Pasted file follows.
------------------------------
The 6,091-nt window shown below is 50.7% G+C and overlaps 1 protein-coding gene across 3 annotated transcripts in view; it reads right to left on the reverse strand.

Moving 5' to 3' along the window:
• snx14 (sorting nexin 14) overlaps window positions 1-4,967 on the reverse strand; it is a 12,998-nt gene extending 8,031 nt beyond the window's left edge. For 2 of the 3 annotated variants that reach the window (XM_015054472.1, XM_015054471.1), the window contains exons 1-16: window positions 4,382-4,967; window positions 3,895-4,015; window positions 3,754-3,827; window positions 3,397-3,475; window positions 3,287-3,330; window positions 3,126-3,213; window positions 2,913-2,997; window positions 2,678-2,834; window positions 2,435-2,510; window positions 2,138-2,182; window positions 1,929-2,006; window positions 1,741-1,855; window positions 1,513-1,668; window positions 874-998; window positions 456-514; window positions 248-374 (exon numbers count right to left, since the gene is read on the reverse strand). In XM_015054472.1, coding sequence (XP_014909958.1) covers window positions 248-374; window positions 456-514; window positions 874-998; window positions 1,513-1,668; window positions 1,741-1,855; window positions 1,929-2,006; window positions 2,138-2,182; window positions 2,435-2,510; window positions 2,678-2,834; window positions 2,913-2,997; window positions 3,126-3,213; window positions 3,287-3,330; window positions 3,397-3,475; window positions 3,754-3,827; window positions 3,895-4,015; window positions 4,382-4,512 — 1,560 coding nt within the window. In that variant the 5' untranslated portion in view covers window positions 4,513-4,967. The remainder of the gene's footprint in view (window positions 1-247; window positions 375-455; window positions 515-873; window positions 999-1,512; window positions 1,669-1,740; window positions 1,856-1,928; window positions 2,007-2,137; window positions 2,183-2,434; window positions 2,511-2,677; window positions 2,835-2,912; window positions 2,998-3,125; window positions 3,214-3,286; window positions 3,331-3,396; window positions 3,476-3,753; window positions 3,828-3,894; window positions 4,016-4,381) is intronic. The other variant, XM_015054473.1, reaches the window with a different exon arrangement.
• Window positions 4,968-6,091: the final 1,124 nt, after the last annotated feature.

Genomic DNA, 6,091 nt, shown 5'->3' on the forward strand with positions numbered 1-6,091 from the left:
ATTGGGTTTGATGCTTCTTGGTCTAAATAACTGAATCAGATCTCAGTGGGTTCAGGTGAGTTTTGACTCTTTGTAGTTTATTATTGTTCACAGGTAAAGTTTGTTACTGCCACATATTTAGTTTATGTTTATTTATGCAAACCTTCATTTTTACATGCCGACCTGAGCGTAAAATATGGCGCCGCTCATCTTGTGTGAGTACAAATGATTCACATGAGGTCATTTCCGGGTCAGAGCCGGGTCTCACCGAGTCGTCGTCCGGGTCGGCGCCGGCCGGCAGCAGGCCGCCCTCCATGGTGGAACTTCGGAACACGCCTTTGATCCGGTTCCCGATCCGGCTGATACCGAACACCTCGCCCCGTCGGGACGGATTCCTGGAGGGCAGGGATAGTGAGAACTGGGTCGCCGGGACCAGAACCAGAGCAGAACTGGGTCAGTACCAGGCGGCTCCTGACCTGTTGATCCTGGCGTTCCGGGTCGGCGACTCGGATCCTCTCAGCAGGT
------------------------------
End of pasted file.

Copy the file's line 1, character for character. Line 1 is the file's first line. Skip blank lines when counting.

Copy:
The 6,091-nt window shown below is 50.7% G+C and overlaps 1 protein-coding gene across 3 annotated transcripts in view; it reads right to left on the reverse strand.